Writing Memoir: The 'Remembered Truth'

Category: Writing

Are you sure you know what you were doing the day Elvis died?

The day Elvis died I went to the village shop to see my best friend. Her mum weighed me out a quarter of aniseed balls and my friend stood behind the counter and wept.

I remember it well. And I think of it often.

Except maybe it never happened.

I recently reminded my friend of that day 36 years ago and she frowned and said:  ‘I don’t remember crying when Elvis died’. I thought about it. She was my best friend throughout school and she was made of tough stuff. I don’t remember her crying any other time:  Not at primary school when we were forced to eat celery someone else had sneezed on; not when we were made to stand outside at playtime in the perishing cold until our noses dripped down our anoraks; not even when the Bay City Rollers 1975 tour missed our village by many a mile.

She didn’t cry on any of those occasions. So maybe she didn’t cry on Tuesday August 16th 1977 either. 

Memories are funny things and now I’m not sure I know what I was doing the day Elvis died.

I’ve recently started working on a creative non-fiction project that includes strands of memoir. I have a good memory. It’s one of the things I’m proud of; I remember things. I’ve always been one of life’s observers; the quiet kid at the back reading, or sitting with a pen and pad, taking notes.

I remember lines of dialogue from over forty years ago. I remember facial expressions. I remember working out the subtext of what aunts and uncles and grandparents really meant a lifetime ago – or at least knowing there often was a subtext. I’m the family archivist with over 50 albums of photographs and ephemera. I know the stories attached to the items – ornaments and bits of jewellery – that have hung around the family home for a few generations.

But I also know memories are slippery. My memories are based on how I perceived a situation at the time and how I’ve filtered it through my life experience.  Someone else at the same time and place observing the same events would have a different set of perceptions and memories and different stories to tell.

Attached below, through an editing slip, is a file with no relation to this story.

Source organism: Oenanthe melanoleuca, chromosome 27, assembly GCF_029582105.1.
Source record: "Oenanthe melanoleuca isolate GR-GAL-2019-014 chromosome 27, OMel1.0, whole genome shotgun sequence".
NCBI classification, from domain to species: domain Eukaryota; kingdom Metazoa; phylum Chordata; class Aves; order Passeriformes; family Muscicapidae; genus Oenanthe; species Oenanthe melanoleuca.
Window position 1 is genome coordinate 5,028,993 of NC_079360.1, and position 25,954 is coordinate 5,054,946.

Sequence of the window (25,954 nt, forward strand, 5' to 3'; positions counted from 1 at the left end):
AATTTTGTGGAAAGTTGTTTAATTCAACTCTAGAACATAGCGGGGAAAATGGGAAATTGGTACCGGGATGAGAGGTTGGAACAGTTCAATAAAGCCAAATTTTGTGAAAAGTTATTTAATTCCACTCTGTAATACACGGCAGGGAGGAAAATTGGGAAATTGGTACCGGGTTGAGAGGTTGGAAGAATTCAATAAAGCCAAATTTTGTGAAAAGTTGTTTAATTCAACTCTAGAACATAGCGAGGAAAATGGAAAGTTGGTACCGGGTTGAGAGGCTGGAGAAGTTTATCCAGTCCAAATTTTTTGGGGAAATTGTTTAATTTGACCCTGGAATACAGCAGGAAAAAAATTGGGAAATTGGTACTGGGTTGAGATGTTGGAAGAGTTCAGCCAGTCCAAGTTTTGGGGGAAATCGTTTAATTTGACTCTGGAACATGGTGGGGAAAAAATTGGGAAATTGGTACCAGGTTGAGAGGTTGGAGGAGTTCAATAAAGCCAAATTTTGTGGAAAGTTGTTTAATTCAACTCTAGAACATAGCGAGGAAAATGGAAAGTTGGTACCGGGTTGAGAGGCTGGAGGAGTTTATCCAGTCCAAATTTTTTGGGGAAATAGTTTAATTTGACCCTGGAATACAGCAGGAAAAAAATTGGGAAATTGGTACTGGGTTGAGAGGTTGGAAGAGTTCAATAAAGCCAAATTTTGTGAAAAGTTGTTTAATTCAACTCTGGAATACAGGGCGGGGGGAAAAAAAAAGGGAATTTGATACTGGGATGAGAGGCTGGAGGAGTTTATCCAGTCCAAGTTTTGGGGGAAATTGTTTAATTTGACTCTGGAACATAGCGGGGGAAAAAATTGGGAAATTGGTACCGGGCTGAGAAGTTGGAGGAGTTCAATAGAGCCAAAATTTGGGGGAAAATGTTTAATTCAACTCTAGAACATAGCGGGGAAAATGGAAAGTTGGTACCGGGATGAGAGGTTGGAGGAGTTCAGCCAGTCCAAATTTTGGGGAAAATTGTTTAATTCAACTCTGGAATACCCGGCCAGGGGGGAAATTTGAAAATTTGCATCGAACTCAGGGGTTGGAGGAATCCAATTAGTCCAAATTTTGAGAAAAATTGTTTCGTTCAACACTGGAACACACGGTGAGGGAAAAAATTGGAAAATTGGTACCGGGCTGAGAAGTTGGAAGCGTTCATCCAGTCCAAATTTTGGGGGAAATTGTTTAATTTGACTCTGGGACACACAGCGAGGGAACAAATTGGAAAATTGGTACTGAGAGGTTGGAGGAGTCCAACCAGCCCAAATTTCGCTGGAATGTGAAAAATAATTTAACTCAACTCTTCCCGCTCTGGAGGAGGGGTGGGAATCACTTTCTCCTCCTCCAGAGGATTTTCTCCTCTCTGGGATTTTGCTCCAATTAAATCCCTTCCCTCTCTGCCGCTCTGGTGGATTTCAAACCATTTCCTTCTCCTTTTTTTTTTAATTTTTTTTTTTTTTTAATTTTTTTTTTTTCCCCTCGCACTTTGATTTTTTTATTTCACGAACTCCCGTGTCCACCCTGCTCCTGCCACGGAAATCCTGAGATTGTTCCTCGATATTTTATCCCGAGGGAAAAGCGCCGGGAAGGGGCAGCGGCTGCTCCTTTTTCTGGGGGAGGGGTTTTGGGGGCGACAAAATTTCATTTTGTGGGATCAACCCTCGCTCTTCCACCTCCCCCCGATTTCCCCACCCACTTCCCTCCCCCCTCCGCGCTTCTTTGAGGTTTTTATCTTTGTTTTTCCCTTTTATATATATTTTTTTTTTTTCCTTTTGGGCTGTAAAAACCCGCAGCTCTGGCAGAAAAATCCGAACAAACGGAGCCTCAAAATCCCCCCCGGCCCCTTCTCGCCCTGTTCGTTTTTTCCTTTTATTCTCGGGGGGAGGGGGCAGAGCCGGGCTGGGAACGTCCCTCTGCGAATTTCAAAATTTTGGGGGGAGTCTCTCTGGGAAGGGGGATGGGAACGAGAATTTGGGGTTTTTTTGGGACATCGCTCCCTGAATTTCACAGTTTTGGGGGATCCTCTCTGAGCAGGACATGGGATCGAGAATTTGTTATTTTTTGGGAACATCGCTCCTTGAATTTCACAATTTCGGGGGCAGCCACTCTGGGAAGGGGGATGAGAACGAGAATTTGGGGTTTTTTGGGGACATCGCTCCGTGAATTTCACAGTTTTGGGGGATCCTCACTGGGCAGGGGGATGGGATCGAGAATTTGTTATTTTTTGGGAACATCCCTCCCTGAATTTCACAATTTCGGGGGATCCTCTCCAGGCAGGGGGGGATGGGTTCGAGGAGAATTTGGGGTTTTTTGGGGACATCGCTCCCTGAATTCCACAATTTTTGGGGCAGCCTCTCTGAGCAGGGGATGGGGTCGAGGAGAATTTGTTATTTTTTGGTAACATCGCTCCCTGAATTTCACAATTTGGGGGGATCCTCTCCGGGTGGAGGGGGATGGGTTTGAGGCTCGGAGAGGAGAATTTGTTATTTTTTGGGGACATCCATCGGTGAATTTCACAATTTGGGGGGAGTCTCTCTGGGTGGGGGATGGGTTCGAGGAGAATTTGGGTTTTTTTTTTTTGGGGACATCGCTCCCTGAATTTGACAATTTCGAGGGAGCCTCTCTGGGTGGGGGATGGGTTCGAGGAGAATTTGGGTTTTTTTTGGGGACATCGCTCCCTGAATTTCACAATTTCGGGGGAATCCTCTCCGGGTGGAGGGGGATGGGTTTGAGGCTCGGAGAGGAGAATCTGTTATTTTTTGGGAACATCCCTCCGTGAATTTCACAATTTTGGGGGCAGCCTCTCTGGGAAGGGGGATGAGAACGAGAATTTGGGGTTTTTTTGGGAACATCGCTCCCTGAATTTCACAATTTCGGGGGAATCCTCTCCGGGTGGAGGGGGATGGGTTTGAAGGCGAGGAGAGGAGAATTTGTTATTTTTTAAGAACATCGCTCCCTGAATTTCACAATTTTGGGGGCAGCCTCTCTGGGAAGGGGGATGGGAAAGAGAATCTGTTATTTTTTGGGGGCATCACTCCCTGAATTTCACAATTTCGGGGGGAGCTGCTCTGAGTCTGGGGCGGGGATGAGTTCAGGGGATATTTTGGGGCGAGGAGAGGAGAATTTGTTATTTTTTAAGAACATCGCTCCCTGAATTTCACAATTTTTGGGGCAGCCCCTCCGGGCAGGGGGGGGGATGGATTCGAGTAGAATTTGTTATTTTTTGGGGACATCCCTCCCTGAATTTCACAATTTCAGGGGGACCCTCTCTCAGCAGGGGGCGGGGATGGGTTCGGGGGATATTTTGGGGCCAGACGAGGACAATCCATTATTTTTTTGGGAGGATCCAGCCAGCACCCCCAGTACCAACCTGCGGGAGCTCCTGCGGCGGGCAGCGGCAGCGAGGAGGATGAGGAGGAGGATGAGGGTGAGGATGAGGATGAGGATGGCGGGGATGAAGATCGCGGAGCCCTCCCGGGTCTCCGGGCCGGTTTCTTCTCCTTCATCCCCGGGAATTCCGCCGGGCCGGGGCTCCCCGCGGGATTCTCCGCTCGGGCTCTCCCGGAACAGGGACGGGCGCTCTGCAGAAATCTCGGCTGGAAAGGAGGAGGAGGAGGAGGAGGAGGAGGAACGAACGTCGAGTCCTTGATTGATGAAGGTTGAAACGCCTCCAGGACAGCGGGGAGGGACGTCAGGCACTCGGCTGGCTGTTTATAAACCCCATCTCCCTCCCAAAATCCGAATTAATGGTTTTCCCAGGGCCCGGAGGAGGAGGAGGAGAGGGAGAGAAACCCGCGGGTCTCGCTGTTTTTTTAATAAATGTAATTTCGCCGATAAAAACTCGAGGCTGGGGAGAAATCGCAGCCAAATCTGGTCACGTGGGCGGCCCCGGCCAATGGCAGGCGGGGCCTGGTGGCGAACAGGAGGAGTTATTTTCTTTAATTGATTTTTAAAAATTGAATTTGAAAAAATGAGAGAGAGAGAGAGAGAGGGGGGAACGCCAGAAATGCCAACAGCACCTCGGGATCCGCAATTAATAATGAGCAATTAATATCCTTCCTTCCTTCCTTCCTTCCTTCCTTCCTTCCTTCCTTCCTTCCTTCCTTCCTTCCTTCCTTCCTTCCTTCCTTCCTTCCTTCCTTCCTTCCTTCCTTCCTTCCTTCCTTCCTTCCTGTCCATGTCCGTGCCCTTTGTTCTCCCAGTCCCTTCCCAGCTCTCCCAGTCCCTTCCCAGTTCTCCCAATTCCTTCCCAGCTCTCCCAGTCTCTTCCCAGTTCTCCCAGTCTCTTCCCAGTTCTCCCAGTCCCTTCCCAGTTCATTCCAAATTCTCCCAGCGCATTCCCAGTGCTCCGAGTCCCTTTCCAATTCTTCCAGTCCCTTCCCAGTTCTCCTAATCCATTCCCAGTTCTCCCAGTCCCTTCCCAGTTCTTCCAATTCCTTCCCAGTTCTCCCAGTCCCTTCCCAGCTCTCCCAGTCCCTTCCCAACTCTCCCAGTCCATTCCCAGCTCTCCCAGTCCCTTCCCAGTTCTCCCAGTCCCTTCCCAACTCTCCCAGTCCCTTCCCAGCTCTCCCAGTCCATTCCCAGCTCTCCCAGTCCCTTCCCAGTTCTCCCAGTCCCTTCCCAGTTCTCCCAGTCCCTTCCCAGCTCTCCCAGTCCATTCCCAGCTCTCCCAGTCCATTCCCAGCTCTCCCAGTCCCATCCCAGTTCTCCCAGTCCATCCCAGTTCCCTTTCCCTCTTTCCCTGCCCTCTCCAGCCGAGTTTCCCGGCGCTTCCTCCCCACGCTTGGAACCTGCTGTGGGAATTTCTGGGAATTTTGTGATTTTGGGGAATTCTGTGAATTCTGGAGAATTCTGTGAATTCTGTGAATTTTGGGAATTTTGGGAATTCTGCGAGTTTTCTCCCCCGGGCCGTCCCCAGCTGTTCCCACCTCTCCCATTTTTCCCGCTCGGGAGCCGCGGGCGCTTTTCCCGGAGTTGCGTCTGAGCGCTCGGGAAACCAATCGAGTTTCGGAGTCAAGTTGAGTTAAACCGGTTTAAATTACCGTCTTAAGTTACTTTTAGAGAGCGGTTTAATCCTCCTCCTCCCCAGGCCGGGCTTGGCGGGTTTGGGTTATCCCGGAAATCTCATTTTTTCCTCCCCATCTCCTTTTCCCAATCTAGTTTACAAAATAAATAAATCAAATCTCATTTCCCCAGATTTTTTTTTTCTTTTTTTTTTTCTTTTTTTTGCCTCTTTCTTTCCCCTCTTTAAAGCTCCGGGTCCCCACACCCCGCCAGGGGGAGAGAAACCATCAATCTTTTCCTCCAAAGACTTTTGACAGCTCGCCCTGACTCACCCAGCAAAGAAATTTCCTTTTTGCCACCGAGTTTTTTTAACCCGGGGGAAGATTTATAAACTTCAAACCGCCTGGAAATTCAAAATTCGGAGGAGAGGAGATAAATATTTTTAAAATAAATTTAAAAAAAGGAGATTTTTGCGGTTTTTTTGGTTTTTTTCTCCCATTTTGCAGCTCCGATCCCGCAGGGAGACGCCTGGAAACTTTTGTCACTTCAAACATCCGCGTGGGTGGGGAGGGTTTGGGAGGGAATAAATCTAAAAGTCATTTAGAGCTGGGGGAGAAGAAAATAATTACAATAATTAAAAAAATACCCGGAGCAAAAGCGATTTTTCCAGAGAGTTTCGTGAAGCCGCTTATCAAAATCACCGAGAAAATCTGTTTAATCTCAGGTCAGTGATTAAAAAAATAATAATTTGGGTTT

If I was writing fiction about the day Elvis died I could have my friend emerging from the back shop wearing a white rhinestone tribute suit and singing Lonesome Tonight. Fiction’s good that way. But with memoir I’ve got an obligation to tell ‘the truth’, to get it right.

This is a responsibility because it involves real people. However, most of the people I’m writing about are dead. Some have been dead thirty or forty years. Despite this I want to treat them fairly and not just as grist to the writer’s mill. Some of the stories I’m telling probably fall into the category of ‘legend’ – there’s an amount of uncertainty but the stories are plausible and accepted within the family. Some stories can be fleshed out by checking photographs and diaries and letters.  But for others I’m relying on my memory to tell my ‘remembered truth’.

I recently read the advice of the Pulitzer prize-winning novelist, Jeffrey Eugenides:  ‘Write like you were dead.’ I took this to mean we shouldn’t censor our true feelings but we should write as though our words will not be read until after we are dead.

I found this freeing. The memoir strands in my current project have been chosen to create meaning and are my remembered truth. There are of course many stories that have not been chosen, and could have created an entirely different meaning. However, the chosen stories are written with integrity and without looking over my shoulder to check that everyone else’s perceptions tally with my own or hoping for the approval of anyone else.


The day Elvis died I went to the village shop to see my best friend. Her mum weighed me out a quarter of aniseed balls and my friend stood behind the counter and wept.

I remember it well. And I think of it often.

Catherine Simpson

Catherine Simpson received a 2012/13 New Writers Award. Her first novel Chicken Dust was shortlisted for the Mslexia Women’s Novel Competition 2011. She is now completing her second novel Truestory and is developing a creative non-fiction project on one of her favourite subjects: death.